Ever since Boris Johnson won a majority of 80 in the December snap election, the Conservative benches have been a place of unity and happiness. It’s far removed from the past year of infighting and blue on blue attacks. However, today cracks began to emerge as an issue came to the fore which divides Conservative opinion: HS2.
A leaked copy of the HS2 report the government commissioned has made its way to the Financial Times. The report cautiously paves the way for the project to be green lit when the review ends. However, it also carries numerous warnings about the spiralling costs of the project and raises questions over the value the second stage of the infrastructure would offer. The review – as published today – is suitably on the fence that it leaves the government with space to pick either side – yes or no.
As a result of that, Conservative MPs have today swung into action in a bid to pressure the government to agree to their preferred outcome. The issue is that there is no consensus on what that is. Tory MPs are working on two separate letters. Conservative MPs in favour of HS2 say they have around 30 signatures for a letter calling for the project to go ahead. Meanwhile, the anti-HS2 camp have mustered closer to 20 supporters against the project. The size of Johnson’s majority means that at present neither side has the ability to thwart the government’s plans. Instead it’s down to political pressure – who is the most important to please when it comes to keeping the party’s new voters in the North and Midlands.
Which side will face the biggest backlash if they don’t get their preferred result? While there are constituents likely to grow annoyed at spiralling costs if the project goes ahead, a more direct grievance will be those constituents counting on it coming to their area (should the government scrap the project, to ease any such grievances Johnson will need to offer other ways to increase connectivity across the UK). Were there to be a year in which the Tories were prepared to upset quite a few people it is this one. The view among several senior cabinet ministers is that this year is so early in the government term that it is Johnson’s best opportunity to make difficult decisions and then bring both MPs and voters back on board in the years that follow.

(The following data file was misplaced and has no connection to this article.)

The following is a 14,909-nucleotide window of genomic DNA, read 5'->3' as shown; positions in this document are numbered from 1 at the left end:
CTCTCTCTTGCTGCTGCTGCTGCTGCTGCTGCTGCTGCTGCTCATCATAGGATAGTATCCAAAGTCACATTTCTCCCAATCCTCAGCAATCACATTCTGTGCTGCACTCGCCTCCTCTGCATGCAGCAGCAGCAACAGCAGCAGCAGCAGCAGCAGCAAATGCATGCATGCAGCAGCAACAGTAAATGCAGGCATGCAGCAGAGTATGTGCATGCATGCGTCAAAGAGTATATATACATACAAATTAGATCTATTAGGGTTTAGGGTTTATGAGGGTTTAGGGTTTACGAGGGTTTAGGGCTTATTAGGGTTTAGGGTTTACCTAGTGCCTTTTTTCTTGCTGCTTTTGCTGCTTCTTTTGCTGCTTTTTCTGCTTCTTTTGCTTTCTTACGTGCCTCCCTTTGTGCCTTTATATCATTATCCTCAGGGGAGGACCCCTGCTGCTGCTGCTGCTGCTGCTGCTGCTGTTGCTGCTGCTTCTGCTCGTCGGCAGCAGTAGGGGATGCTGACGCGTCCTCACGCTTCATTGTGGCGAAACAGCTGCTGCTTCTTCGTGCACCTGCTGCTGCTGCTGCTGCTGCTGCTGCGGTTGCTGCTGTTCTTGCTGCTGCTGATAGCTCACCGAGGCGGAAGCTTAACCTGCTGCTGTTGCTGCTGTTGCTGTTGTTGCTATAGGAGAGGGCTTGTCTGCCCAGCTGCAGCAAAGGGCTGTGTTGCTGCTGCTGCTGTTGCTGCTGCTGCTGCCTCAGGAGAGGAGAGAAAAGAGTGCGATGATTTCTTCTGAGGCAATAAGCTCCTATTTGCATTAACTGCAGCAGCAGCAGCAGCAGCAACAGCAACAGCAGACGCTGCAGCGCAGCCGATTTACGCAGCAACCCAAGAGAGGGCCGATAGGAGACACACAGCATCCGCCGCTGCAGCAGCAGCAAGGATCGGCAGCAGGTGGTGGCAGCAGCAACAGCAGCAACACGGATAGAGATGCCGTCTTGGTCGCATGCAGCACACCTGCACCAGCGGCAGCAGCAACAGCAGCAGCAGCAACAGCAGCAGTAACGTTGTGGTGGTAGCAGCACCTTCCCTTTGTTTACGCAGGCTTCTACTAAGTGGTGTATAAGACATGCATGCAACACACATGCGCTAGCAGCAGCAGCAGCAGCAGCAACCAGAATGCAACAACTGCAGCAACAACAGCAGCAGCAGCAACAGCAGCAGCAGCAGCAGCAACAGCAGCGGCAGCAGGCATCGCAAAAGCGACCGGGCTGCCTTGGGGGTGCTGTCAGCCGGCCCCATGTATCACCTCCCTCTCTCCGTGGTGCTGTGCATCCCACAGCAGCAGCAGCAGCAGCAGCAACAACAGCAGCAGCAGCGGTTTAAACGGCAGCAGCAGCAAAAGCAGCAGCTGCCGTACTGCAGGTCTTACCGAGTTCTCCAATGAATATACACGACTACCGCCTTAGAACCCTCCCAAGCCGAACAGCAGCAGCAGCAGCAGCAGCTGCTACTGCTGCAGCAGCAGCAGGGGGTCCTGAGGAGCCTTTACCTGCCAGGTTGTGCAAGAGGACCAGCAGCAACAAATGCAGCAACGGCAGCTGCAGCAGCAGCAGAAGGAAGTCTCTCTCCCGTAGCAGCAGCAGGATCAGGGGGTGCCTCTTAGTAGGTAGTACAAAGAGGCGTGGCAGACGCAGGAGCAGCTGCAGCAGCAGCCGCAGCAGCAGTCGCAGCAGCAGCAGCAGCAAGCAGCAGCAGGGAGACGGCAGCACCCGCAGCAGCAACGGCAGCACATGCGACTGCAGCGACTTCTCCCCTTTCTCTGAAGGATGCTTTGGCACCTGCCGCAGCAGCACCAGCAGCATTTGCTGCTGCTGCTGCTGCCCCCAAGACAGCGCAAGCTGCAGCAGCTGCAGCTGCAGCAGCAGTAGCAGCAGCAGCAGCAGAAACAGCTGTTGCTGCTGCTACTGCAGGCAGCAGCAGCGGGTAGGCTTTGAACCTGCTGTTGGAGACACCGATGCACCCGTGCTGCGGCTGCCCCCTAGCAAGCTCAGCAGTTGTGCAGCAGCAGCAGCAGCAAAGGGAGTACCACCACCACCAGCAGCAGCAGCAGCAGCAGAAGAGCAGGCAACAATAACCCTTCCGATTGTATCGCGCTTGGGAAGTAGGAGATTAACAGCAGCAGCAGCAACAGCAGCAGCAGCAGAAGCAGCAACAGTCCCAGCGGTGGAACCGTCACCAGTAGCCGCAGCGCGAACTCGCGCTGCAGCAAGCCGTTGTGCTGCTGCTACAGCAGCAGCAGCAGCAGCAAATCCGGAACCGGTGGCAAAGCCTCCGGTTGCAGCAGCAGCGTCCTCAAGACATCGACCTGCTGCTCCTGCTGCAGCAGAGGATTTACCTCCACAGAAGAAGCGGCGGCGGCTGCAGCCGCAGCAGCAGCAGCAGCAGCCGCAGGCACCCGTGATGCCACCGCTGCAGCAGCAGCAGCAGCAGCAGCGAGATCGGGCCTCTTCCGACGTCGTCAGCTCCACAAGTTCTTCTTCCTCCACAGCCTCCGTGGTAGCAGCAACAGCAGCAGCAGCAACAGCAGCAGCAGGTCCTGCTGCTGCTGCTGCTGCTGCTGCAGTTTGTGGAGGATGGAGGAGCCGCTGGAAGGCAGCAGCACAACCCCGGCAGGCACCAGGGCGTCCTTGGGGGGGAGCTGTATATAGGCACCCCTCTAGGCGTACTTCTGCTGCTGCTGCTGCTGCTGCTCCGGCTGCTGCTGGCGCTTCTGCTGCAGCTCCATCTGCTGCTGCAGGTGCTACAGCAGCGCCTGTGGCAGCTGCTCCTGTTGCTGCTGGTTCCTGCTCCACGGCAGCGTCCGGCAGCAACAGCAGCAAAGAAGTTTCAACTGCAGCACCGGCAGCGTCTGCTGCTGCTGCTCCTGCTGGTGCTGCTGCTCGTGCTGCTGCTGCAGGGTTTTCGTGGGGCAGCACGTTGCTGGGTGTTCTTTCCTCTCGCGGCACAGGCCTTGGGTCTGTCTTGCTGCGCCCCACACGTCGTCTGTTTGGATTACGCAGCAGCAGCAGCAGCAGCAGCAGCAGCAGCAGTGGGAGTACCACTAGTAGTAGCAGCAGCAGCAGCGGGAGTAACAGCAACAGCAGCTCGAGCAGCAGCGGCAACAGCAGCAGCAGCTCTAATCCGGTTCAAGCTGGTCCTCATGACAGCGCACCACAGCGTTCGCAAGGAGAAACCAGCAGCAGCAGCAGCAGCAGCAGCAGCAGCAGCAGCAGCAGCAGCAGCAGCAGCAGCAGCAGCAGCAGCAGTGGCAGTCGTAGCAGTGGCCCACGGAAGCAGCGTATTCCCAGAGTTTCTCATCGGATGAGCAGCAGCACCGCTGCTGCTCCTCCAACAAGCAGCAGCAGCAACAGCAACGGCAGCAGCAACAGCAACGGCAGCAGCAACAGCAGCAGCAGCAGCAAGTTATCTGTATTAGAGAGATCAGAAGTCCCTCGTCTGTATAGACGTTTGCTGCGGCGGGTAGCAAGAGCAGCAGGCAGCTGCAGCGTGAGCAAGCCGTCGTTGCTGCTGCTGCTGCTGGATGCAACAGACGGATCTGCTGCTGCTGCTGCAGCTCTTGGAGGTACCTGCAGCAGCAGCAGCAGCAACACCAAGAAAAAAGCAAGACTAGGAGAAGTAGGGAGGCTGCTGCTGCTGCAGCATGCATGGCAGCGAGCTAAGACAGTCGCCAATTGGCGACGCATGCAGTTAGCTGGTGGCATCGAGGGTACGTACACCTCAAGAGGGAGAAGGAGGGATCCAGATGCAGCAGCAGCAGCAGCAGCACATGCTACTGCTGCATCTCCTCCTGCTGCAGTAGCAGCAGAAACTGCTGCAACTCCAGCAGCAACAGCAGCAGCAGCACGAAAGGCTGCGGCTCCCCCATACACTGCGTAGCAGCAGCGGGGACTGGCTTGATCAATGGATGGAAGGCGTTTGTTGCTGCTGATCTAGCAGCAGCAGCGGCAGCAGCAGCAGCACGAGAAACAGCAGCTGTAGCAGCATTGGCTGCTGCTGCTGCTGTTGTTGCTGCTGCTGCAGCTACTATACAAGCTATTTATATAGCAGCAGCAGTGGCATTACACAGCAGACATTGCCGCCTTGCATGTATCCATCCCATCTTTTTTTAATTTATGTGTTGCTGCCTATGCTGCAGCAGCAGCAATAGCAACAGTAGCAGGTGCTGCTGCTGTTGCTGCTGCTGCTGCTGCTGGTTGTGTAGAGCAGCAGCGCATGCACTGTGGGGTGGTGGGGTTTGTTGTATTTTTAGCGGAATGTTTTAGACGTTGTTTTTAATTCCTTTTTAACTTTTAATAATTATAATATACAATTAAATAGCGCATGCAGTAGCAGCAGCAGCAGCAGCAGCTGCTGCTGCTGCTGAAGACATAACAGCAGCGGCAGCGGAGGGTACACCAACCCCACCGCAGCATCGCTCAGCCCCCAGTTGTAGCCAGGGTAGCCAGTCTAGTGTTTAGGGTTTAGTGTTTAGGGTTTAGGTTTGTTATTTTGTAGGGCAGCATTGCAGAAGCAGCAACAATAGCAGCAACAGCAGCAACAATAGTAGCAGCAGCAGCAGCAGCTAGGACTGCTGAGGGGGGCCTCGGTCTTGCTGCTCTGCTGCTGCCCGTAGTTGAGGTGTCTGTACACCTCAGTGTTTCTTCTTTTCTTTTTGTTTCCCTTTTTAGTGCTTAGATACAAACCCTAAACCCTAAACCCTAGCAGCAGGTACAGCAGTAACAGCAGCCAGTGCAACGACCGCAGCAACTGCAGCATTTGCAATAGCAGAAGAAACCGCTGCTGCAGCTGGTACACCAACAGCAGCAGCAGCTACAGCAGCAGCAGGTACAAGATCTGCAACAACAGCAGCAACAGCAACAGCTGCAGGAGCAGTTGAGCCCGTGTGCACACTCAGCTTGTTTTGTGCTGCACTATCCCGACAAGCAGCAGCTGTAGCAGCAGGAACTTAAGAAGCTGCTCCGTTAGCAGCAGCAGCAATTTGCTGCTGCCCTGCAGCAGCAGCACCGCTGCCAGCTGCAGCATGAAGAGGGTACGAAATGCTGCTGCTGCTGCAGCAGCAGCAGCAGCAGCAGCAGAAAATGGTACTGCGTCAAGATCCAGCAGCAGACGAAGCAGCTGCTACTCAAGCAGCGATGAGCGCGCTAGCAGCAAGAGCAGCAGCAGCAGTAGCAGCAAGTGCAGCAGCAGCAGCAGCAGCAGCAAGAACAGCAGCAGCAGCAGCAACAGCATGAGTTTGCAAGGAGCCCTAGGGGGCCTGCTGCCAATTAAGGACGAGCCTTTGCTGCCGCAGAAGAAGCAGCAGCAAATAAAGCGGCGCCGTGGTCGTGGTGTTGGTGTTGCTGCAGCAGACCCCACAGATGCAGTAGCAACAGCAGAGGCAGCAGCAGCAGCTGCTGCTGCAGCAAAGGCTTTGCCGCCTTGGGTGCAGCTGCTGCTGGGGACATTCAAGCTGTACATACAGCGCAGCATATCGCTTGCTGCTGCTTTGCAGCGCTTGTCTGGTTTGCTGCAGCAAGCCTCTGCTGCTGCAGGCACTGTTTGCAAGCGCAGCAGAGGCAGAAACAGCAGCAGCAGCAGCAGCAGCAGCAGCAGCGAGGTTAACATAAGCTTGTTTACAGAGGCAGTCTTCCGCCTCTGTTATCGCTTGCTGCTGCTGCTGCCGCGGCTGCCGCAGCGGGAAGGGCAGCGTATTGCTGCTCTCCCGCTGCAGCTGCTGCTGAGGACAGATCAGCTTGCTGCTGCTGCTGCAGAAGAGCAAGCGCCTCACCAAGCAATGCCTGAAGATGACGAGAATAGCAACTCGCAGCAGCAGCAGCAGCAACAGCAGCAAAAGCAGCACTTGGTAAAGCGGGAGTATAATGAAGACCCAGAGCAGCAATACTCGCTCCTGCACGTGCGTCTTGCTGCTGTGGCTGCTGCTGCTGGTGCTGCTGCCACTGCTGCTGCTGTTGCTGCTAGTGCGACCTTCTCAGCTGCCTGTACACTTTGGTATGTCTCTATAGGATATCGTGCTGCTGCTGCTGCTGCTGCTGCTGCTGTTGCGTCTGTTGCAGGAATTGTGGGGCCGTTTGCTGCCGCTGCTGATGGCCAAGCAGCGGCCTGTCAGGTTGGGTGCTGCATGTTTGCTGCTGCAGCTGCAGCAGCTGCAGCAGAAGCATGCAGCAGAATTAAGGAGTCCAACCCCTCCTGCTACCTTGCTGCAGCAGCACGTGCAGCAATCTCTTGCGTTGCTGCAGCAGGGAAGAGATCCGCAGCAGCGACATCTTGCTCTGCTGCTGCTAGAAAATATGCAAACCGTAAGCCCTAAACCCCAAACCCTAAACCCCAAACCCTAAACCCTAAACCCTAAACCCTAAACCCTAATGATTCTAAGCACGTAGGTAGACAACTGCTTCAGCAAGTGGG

What is complicating things, however, is that the election for West Midlands mayor is this year. The sitting Tory mayor Andy Street is a passionate supporter of HS2 and he only won narrowly last time. Were the Conservative to lose the West Midlands mayoralty within a year of what is supposed to be a transformative government levelling up it would be a bad look.